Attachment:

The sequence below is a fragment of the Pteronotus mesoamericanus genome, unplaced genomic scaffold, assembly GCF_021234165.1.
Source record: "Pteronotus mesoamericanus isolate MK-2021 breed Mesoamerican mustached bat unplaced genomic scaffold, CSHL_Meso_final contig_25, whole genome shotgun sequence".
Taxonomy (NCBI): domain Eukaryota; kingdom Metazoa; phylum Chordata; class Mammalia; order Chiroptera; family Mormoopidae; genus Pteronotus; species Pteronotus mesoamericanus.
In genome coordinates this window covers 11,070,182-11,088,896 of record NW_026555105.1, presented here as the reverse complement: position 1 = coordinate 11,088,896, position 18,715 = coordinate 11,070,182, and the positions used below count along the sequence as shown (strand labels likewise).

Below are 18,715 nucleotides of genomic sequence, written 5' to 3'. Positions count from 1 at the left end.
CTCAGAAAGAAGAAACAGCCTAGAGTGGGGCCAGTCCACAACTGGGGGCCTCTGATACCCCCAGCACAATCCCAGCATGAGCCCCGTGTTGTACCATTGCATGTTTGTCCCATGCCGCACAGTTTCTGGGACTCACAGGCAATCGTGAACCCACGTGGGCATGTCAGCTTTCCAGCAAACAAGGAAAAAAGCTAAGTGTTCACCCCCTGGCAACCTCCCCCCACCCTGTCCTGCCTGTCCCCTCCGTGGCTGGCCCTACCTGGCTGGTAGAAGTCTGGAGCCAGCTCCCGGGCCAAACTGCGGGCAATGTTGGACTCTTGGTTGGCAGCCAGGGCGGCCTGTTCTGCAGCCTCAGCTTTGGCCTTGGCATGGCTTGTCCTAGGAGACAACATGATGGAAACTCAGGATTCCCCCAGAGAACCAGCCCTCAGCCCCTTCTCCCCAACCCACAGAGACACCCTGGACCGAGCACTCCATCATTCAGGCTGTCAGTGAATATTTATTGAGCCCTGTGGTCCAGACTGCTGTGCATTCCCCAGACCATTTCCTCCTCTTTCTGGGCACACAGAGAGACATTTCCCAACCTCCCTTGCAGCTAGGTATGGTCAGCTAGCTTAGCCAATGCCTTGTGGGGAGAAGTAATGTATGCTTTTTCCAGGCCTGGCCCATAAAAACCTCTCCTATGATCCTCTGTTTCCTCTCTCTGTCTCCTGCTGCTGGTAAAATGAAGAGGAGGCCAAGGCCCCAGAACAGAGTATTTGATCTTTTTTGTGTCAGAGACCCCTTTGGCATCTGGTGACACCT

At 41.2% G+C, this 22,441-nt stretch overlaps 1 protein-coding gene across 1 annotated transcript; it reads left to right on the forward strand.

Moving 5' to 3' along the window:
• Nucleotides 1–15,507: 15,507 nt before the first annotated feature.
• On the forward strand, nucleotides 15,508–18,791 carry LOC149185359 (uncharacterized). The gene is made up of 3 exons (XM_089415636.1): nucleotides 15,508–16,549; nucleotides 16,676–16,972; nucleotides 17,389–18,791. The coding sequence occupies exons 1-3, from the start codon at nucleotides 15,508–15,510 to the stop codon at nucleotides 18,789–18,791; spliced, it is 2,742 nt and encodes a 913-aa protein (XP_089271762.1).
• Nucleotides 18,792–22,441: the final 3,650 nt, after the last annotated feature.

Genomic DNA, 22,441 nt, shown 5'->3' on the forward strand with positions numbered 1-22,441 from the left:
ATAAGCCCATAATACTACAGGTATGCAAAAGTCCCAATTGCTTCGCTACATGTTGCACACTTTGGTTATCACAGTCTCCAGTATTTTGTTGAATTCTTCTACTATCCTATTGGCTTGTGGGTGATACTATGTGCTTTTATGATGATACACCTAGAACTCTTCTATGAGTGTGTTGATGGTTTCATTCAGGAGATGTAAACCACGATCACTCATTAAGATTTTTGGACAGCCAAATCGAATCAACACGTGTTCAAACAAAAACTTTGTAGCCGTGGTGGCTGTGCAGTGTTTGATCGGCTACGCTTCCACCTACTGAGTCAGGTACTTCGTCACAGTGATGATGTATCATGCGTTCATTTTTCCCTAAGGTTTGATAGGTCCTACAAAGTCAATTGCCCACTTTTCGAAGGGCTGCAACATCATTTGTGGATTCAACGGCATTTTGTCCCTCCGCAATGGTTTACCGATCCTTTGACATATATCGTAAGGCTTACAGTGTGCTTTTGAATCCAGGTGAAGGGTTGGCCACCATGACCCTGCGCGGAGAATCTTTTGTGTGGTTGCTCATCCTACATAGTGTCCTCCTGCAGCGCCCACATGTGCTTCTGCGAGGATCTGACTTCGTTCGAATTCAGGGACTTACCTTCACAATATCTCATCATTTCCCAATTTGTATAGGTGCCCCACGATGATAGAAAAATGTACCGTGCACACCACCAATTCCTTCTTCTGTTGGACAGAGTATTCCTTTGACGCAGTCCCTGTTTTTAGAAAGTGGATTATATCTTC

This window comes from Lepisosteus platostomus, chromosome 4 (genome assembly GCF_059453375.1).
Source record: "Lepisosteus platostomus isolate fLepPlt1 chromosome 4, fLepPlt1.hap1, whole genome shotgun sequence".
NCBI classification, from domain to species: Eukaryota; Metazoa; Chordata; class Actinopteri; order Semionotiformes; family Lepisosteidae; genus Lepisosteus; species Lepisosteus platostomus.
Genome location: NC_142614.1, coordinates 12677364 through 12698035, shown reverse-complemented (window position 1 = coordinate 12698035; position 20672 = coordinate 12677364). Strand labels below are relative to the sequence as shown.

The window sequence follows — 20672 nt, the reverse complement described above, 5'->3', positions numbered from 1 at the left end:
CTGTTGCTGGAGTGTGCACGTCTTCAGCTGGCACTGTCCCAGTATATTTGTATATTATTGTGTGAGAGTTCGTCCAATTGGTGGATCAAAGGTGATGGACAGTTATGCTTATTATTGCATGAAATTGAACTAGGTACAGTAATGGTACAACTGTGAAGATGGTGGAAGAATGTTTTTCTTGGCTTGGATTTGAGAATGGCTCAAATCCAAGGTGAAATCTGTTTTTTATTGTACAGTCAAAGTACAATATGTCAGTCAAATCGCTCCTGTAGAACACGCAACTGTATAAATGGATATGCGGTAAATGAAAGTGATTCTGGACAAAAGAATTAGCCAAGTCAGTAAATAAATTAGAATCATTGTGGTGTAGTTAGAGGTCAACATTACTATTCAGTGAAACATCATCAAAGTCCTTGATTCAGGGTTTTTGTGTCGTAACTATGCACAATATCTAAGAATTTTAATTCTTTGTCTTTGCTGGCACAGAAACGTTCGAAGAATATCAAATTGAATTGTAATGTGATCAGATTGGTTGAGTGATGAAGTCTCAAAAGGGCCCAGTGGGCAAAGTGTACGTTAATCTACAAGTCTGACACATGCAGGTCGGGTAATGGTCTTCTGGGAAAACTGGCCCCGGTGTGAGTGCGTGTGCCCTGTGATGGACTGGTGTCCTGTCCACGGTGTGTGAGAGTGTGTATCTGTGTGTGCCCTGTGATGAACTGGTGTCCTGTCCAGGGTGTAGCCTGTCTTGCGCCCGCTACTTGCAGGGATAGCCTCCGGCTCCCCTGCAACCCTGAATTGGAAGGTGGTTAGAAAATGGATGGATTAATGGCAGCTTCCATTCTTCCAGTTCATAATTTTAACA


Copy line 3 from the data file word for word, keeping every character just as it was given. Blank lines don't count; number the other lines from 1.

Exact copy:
Taxonomy (NCBI): domain Eukaryota; kingdom Metazoa; phylum Chordata; class Mammalia; order Chiroptera; family Mormoopidae; genus Pteronotus; species Pteronotus mesoamericanus.